The Languages of Sports

August 6, 2013

Our state is enriched by the cultural diversity which has resulted from decades of families relocating from other countries to Michigan for the opportunities available here.

Often the children in these families are conversant in English, but their parents are less so. This is why, for example, the Refugee Development Center in Lansing not only provides ESL classes for students but also for parents; and why the RDC provides interpreters to accompany parents to school events such as parent-teacher conferences. The RDC currently serves refugees from 28 different countries.

Becoming increasingly sensitized to these dynamics, the MHSAA has recently begun a long process of providing certain of its documents in other languages than English. We’re going to focus on those documents that we provide to schools which parents would want to read to learn about what is being described to or required of their children with respect to interscholastic athletic participation.

The first such documents are the two-page and four-page preparticipation physical examination forms. And the first languages chosen for the service are Spanish, which is the most common non-English language spoken in the United States, and Arabic, which acknowledges that Michigan is home to the largest Arabic-speaking population in the US.

You will find these documents here.

Cheering for Sportsmanship

July 31, 2018

(This blog first appeared on on January 8, 2013.)

I try to start each new school year at the Michigan Interscholastic Press Association summer camp at Michigan State University. I talk briefly about who the MHSAA is and what it does; and then two or three dozen high school newspaper editors and writers ask me questions; and in doing so, they give me clues to what’s going on in our schools and what’s important to our students.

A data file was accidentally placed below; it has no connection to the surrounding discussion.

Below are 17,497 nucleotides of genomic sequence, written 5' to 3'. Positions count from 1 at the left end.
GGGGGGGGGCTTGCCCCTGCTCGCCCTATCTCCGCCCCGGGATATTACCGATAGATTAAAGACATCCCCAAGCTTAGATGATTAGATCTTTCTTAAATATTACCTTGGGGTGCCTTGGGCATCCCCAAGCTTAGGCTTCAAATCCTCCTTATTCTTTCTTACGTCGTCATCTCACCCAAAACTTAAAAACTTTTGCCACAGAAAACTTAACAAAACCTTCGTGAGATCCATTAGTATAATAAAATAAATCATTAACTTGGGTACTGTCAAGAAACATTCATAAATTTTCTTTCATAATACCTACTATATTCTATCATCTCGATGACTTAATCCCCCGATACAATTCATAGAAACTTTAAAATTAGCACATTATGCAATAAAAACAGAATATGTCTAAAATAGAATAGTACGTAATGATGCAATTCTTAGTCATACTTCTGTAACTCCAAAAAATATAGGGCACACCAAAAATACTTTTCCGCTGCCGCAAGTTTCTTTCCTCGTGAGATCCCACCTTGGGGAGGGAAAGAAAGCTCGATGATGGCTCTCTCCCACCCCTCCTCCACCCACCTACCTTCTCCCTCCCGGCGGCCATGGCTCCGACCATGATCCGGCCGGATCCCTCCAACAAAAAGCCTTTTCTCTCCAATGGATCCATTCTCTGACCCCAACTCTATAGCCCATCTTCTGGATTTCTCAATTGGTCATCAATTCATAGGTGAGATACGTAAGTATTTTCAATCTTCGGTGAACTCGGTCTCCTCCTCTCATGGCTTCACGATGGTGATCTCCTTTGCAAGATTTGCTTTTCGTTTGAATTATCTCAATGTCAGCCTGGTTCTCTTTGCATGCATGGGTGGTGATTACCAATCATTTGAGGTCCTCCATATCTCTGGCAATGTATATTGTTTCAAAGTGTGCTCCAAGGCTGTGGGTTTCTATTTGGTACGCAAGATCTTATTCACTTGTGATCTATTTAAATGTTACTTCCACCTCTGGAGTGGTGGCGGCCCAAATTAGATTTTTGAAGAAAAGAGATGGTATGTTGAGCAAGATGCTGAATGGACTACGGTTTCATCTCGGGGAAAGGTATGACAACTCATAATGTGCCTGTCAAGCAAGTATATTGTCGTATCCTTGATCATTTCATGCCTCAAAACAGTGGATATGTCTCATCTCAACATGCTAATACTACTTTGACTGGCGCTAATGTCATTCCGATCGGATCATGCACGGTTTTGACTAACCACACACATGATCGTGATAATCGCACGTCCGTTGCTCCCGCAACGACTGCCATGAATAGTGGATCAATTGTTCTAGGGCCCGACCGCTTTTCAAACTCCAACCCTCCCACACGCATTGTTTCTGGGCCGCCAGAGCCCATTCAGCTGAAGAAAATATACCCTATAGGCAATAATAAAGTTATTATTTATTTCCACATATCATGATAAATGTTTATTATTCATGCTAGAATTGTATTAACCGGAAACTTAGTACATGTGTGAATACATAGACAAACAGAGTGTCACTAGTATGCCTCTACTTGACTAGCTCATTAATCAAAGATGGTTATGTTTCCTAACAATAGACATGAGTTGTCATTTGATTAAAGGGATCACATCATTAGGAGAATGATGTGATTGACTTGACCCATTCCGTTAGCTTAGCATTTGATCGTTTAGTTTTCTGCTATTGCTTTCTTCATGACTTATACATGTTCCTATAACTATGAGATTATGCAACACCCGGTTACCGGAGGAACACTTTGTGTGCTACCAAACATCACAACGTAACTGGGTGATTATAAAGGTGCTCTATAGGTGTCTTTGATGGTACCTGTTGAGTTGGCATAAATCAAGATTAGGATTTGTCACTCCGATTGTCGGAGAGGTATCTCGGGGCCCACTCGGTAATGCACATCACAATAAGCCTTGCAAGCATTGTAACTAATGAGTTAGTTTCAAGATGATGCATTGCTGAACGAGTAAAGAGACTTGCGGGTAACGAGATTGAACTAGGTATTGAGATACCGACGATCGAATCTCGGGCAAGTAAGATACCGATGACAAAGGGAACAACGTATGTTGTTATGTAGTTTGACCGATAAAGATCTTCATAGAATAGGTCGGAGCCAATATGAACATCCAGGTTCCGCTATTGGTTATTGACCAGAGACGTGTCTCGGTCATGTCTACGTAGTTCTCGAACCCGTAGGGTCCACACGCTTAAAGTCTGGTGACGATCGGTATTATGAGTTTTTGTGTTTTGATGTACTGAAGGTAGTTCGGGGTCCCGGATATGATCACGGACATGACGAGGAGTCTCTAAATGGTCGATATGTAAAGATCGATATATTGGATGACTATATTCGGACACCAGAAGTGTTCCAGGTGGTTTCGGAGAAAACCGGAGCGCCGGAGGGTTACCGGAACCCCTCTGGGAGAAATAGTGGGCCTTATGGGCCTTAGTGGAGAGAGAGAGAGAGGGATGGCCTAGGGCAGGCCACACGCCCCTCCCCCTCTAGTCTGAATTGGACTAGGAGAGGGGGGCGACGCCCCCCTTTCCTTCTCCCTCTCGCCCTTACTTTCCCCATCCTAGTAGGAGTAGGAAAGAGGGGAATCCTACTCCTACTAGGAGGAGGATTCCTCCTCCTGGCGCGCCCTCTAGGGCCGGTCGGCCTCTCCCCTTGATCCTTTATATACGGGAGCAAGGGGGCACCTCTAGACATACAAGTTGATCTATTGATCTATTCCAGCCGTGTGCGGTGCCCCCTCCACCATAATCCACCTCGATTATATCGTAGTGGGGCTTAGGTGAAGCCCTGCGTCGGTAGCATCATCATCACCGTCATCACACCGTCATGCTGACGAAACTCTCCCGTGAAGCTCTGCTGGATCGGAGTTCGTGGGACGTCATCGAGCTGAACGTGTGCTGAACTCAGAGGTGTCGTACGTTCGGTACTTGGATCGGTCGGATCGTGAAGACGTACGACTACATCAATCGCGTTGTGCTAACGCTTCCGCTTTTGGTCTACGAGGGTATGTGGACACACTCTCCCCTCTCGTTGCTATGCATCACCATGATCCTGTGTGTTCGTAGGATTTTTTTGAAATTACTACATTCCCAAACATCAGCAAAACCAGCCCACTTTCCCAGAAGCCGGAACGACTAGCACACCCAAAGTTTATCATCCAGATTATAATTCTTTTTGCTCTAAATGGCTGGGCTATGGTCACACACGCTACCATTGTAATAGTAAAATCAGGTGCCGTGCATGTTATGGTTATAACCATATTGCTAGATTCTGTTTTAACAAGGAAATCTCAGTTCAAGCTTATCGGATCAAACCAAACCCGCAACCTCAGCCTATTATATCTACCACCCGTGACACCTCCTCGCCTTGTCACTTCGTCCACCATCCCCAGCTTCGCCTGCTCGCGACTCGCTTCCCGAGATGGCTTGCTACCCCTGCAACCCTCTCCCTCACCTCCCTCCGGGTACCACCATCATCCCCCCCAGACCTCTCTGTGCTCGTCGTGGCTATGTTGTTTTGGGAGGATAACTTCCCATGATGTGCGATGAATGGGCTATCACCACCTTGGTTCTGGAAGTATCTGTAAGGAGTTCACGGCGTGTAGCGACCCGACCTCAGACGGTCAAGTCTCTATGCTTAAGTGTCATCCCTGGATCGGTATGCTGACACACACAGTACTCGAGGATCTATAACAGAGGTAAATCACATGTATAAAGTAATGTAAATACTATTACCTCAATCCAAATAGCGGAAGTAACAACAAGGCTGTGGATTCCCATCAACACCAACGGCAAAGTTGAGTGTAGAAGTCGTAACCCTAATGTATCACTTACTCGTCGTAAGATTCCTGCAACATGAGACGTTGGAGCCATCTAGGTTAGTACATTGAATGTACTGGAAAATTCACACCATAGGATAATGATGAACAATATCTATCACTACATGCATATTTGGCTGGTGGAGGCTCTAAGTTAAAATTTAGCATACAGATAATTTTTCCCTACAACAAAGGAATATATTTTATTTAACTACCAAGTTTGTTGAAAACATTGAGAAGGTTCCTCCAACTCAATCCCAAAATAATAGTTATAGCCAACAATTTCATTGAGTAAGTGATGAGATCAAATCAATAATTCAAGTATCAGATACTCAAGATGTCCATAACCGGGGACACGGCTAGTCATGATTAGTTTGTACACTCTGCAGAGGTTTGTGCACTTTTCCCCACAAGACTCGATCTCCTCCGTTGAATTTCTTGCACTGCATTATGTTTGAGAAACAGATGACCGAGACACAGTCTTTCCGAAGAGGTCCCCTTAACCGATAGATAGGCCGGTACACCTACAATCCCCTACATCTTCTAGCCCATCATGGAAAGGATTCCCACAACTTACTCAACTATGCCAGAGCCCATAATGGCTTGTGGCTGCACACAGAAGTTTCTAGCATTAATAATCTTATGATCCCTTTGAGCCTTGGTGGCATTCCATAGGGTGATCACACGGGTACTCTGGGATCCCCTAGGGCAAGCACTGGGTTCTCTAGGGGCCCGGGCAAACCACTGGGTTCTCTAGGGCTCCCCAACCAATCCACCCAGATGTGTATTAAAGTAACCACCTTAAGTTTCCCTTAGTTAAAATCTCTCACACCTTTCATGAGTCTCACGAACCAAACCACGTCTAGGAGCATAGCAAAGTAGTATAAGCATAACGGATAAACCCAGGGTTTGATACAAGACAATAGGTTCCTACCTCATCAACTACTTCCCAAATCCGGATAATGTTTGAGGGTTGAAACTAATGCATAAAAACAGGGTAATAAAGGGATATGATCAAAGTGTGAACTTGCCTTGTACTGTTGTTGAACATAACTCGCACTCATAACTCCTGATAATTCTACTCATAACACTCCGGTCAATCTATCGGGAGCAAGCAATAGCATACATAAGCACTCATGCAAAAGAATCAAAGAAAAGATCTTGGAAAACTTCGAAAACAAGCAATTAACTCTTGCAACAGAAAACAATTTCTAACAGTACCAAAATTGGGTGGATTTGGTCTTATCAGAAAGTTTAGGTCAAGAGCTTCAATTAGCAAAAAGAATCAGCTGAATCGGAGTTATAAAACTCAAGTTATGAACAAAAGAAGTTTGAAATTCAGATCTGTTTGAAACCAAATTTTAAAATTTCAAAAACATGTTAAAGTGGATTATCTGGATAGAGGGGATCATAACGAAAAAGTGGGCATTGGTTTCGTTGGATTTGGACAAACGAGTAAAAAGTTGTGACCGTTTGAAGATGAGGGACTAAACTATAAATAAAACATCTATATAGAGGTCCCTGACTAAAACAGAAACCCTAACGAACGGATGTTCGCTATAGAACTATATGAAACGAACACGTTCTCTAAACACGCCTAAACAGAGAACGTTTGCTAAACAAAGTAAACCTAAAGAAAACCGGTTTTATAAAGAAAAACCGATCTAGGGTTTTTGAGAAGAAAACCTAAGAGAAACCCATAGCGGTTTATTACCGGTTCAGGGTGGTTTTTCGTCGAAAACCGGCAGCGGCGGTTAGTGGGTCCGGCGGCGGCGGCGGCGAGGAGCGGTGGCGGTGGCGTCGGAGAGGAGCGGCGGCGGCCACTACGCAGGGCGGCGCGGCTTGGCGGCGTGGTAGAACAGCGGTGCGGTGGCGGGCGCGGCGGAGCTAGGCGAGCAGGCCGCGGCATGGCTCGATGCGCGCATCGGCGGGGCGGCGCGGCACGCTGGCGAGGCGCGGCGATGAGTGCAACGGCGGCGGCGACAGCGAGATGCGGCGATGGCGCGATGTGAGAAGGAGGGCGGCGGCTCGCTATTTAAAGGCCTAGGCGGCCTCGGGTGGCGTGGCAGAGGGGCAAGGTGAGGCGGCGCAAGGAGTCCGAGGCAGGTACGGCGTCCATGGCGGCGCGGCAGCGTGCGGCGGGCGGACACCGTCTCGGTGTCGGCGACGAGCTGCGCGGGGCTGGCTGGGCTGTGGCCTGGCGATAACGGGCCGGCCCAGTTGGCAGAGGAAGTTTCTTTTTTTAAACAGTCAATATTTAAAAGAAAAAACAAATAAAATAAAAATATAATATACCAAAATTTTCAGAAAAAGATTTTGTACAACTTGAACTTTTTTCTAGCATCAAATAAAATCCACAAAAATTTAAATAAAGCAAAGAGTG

Several years ago, when I opened the session to questions, one young man asked: “Mr. Roberts, what’s your job?” I paused, and then said, “I guess I’m the head cheerleader for high school sports in Michigan.”

So then this precocious student asked: “Okay, what do you cheer for?”  With a briefer pause, this is some of what I said:

  • I cheer for sportsmanship that’s not merely good, but great.

  • I cheer for sportsmanship, not gamesmanship.

  • I cheer for playing by the rules, both the letter and the spirit.

  • I cheer for maximum effort to try to win each and every contest.

  • I don’t cheer for winning at any cost; I do cheer for learning at every opportunity.

  • I cheer for losing with grace and for winning with even greater grace, with humility and modesty.

  • I cheer for the lessons of victory and the even greater lessons of defeat.